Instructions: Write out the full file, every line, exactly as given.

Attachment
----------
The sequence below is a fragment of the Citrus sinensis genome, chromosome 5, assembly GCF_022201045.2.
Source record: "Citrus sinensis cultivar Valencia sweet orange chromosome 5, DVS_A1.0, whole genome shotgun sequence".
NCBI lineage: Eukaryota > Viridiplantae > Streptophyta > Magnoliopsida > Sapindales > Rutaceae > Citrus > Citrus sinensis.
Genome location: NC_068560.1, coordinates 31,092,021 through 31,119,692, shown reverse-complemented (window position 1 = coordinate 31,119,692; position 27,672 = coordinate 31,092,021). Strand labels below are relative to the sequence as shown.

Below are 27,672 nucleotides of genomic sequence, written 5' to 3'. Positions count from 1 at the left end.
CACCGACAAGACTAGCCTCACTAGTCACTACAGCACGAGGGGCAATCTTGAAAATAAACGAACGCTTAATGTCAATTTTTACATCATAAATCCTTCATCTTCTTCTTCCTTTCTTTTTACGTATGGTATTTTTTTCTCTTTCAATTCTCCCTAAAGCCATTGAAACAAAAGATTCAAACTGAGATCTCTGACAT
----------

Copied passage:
The sequence below is a fragment of the Citrus sinensis genome, chromosome 5, assembly GCF_022201045.2.
Source record: "Citrus sinensis cultivar Valencia sweet orange chromosome 5, DVS_A1.0, whole genome shotgun sequence".
NCBI lineage: Eukaryota > Viridiplantae > Streptophyta > Magnoliopsida > Sapindales > Rutaceae > Citrus > Citrus sinensis.
Genome location: NC_068560.1, coordinates 31,092,021 through 31,119,692, shown reverse-complemented (window position 1 = coordinate 31,119,692; position 27,672 = coordinate 31,092,021). Strand labels below are relative to the sequence as shown.

Below are 27,672 nucleotides of genomic sequence, written 5' to 3'. Positions count from 1 at the left end.
CACCGACAAGACTAGCCTCACTAGTCACTACAGCACGAGGGGCAATCTTGAAAATAAACGAACGCTTAATGTCAATTTTTACATCATAAATCCTTCATCTTCTTCTTCCTTTCTTTTTACGTATGGTATTTTTTTCTCTTTCAATTCTCCCTAAAGCCATTGAAACAAAAGATTCAAACTGAGATCTCTGACAT